Ground Combat in Iraq: Lessons Learned
Editor’s Note: This is an “all hands” message sent by a senior V Corps NCO to U.S. Army units preparing for deployment to Operation Iraqi Freedom, summarizing the key “lessons learned” from the first two weeks of ground combat.
Morale is high; soldiers have gotten their battle focus straight. Soldiers did not expect the well-trained paramilitary troops they have been facing. Weapons systems are performing well, especially the 25-mm. DU and 7.62. Gas plugs on the 7.62-mm. MG have been the biggest maintenance issue. Units have now taken the spare barrel gas plug; put it in a 7.62 ammo can with enough JP-8 to cover the plug. This self cleans the gas plug as the mission continues. The gunner can now change gas plugs in a manner of seconds and then drops the dirty one in the JP-8. This has worked very well for the units. Everyone I talked to said to bring extra gas plugs! There have been a few ammunition problems, mainly wrong ammunition being delivered to units. The CAV OH-58D's were delivered L model Hellfire's that are not compatible with the OH-58Ds. Division was able to cross-level ammunition within the division but it still took time.
Additionally, Division was short on its initial draw of UBL. Unit has had several combat losses. Enemy has developed the TTP of putting an AA Gun in the back of a pickup and shooting into the rear of a tank (engine compartment) The CAV lost one tank initially to this tactic and then a second after the tank went into a ditch. Note: This happened during a sand/dust storm that reduced visibility to less the 5 meters at times.
On the good news front, the tank that got hit second also took RPG rounds and a mortar round to the blowout panels. Good news because the ammunition cooked off with the driver trapped in the engine compartment and the blast doors worked as advertised. Driver was later extricated with no injuries.
21 of 27 tanks are using fleet zero for SABOT and 17 of 27 for HEAT. Deviations for discrete zero have been in the .01 to .02 range (mainly up and left).
The MCD for the Bradley has not been effective at all. Mainly due to the fact that it requires the gunner to track the incoming missile taking him away from the battle. It also makes the TOW launcher inop while tracking. They are not using it, period.
Call for Fire has become the norm. A reactive FSO has motivated all troops to utilize his systems and Call for Fire is now a norm and soldiers/leader's are getting really good at it. FSO's take note!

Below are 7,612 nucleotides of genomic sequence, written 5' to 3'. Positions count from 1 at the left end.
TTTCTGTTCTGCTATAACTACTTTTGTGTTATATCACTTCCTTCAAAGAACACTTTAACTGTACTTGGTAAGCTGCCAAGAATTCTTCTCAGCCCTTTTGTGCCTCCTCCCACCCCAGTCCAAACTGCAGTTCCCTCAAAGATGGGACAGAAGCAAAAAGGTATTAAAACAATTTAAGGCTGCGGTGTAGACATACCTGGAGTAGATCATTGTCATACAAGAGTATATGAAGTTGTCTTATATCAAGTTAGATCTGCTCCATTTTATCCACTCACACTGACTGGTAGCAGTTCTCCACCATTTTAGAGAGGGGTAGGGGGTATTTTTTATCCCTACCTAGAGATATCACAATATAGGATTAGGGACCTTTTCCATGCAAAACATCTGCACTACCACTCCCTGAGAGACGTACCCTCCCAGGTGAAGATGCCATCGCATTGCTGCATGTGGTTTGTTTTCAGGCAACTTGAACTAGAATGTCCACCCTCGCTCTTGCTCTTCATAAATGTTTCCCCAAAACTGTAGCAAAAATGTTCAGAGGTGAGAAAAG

Maintenance, Maintenance, Maintenance ... unit has had very minor maintenance issues mainly due to good maintenance. Focus changed across the board from “It's on order ... to let’s get it down.” They wish they had not settled for the “It's on order” before they deployed across the [line of departure]. Civilian graphite is the key (Cooper or Liquid Wrench) ... according to several PSG’s. Weapons gum up bad with CLP. 15W/40 is the current lubricant of use. Fort Knox ... get this going now.
Boresight daily .... units have been boresighting normally in the morning and doing an MRS update at night. Some units actually do two a day but norm has been one.
Clean brass out of catchers and turret rings at every opportunity. Several Brad[le Fighting Vehicle] turrets jammed during engagements due to brass. PAQ4's and PVS-7B's are not help. Would rather have one PAS-13 per vehicle. Much better view than PAQ4 or PVS7B's. Unit had to cross-level M4’s within the troop due to the close-in combat they have seen. They have taken to using captured AK-47's as crew protection weapons on tanks and Bradleys. Guys were literally shooting enemy with 9-mm. from turrets in the dust storm.
Bradleys need a bustle rack or storage box. With the amount of ammunition units are carrying they don't have enough room on their tracks. Some units have designed and locally purchased storage boxes. Recommended units take specs to the BATMOBILE Machine shop and have them built if able to.
COMMO for dismount[ed infantrymen] is a problem. Units do not have a means for dismounts to communicate without taking a radio from the brad and carrying a manpack. This is a slow, time-consuming process that should not have to occur. A field phone, SABER Radio or squad radios would be a great asset.
Learn to wear heavy flak jackets in the turret.
Chin defilade is now the norm.
JRTC Tactics most resembles the battlefield that we are currently facing. Dual radios in tracks are needed.
On the enemy:
Smart, flexible, utilizing all means at their disposal. They have moved ammo in civilian trucks, held weapons to their own people’s heads, and pretended to be doctors with asthmatic children. Pretend to surrender then open fire. Units recommend that you err on the side of precaution. Put all civilians down before they get close to you. SEARCH EVERYONE AND EVERYTHING. Divorce the personnel from their vehicle be prepared for a car bomb.
Please pass this on to all tank/Bradley companies and anyone else who you think could benefit from these lessons learned. These fine troopers have been down the road and want follow on forces to be prepared. Not once was I asked when they would be going home. They had just come out of seven days of continuous combat ops, gotten a good night's sleep, pulled some maintenance and are rearing to get on with the job. I did not observe any loss of focus or shirking by the troops. As one 1SG put it, “Even the meatball's seem to get their act together when the bullets fly!”
Thank you. This is the kind of detail I wished for when watching the coverage.